Netflix further increases its prices in the United States

Sandra Bullock, in the Netflix movie "Bird Box". - NETFLIX

Pay 15% up. The streaming video platform Netflix, which has invested heavily to develop its own content, announced Tuesday the increase in the price of its subscriptions in the United States and in various Latin American countries. This is the second price increase in less than 18 months.

Subscribers to the most popular offer of the group, that allows to watch videos in high definition on two devices at once, will now pay $ 12.99 per month, instead of $ 10.99 currently. Netflix's base offering will go from $ 7.99 to $ 8.99, and its most complete offering, which allows you to watch four screens at a time in very high definition (4k), will cost $ 15.99, instead of 13.99 dollars. Between 2017 and 2019, the price of the most comprehensive offer has risen from $ 11.99 to $ 15.99, an increase of 30%.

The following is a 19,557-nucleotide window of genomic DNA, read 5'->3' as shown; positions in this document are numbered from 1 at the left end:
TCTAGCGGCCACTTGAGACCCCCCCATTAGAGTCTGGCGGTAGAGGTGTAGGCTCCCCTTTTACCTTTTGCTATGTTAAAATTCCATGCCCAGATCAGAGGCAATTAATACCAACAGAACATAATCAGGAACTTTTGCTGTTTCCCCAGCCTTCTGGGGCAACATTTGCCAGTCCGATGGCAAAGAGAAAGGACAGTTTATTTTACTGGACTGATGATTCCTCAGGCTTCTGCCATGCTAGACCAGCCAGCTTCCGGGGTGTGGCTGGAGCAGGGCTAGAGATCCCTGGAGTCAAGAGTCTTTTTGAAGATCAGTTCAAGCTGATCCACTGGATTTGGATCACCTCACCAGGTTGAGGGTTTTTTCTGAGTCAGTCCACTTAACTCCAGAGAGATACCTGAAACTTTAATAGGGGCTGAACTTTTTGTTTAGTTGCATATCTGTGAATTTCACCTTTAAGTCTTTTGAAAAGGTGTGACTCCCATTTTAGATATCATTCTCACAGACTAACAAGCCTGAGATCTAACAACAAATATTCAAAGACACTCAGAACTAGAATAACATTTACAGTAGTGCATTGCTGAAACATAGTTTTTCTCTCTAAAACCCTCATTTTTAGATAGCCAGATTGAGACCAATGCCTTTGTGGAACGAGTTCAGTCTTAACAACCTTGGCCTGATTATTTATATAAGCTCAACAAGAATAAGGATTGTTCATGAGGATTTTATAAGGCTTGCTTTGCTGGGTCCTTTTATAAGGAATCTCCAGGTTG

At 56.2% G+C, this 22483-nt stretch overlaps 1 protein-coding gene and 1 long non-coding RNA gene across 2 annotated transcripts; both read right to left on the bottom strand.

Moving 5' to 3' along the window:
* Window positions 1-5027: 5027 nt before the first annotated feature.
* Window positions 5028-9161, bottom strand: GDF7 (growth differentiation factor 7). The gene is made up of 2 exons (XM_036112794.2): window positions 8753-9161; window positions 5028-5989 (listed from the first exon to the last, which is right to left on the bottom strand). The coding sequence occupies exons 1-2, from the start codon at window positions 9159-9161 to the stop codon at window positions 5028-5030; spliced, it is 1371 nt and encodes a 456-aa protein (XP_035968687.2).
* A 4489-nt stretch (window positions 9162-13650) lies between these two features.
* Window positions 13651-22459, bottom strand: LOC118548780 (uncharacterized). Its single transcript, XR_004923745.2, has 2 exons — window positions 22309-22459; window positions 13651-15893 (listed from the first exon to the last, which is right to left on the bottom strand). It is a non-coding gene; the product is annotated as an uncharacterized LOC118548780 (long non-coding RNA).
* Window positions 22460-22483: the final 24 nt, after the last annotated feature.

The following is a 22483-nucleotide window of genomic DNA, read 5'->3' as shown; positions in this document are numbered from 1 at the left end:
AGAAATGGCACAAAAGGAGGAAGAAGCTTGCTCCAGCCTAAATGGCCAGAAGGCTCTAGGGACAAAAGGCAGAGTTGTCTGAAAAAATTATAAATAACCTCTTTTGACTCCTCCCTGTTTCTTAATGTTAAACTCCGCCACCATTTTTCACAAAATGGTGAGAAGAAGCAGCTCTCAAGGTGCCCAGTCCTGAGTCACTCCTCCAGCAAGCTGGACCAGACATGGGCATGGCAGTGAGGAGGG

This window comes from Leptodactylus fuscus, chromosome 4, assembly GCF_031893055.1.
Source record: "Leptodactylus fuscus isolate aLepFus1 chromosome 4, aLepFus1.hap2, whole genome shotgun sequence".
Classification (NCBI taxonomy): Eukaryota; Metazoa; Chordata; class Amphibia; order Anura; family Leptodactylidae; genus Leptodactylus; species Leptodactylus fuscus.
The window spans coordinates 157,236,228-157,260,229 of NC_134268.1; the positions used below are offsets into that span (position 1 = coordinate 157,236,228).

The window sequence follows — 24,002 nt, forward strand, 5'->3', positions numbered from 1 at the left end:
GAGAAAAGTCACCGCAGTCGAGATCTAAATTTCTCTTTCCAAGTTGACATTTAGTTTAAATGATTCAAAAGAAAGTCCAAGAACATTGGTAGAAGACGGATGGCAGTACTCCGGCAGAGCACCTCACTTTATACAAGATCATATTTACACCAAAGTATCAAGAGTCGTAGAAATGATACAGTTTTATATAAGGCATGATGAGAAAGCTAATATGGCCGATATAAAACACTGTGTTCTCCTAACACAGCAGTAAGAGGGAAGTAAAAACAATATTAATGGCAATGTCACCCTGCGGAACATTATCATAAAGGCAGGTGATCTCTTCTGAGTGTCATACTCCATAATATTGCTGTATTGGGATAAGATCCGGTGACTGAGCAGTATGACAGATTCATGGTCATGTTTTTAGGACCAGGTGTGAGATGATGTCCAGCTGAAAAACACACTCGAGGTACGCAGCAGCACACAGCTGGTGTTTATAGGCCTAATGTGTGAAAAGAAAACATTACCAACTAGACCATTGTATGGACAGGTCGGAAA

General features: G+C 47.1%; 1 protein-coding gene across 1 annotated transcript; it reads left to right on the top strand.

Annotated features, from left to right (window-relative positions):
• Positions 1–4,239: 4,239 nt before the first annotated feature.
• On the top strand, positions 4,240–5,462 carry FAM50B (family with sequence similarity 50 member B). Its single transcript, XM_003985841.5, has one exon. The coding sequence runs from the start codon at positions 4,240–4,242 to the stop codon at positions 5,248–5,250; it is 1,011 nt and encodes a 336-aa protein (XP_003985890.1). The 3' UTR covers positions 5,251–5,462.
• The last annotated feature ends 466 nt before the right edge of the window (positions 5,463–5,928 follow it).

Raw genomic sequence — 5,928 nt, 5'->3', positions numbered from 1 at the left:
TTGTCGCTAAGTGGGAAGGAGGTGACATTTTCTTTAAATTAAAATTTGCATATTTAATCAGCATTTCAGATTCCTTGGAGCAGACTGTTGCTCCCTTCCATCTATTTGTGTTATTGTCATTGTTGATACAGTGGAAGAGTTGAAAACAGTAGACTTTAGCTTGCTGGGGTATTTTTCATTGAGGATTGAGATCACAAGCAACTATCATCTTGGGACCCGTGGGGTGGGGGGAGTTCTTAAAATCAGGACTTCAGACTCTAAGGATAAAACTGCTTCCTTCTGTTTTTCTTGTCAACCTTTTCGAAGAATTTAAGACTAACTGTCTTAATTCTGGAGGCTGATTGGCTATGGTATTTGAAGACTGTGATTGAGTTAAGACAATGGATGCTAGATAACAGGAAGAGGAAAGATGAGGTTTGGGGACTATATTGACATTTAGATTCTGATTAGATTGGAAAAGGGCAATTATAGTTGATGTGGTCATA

Fierce competition and ever more expensive content

The new rates will apply to all subscribers in the United States, as well as those paying in dollars in Latin America and the Caribbean (Barbados or Belize for example), with immediate effect for new customers and in the coming months for people already subscribing to the service. After this strategic decision, the US group's stock price jumped by more than 6%, to 352 dollars.

This new pricing comes as the platform has invested heavily in recent years to improve its offer and attract new fans against the competition offers HBO, Hulu or Amazon for example. Others, like Disney, Fox or NBC Universal are also preparing to launch their home subscription.

Netflix has therefore put the package on its original productions, as series Stranger Things and The Crown, which cost him between $ 80 and $ 100 million per season. The company also invests in cinema, with the film of Mexican Alfonso Cuaron Roma, who has just been honored at the Golden Globes in the Best Foreign Film and Best Director categories, or the phenomenon Bird Box, with Sandra Bullock. It remains to be seen how much will be willing to pay its subscribers, who have often neglected the bunches of cable and satellite, deemed too expensive.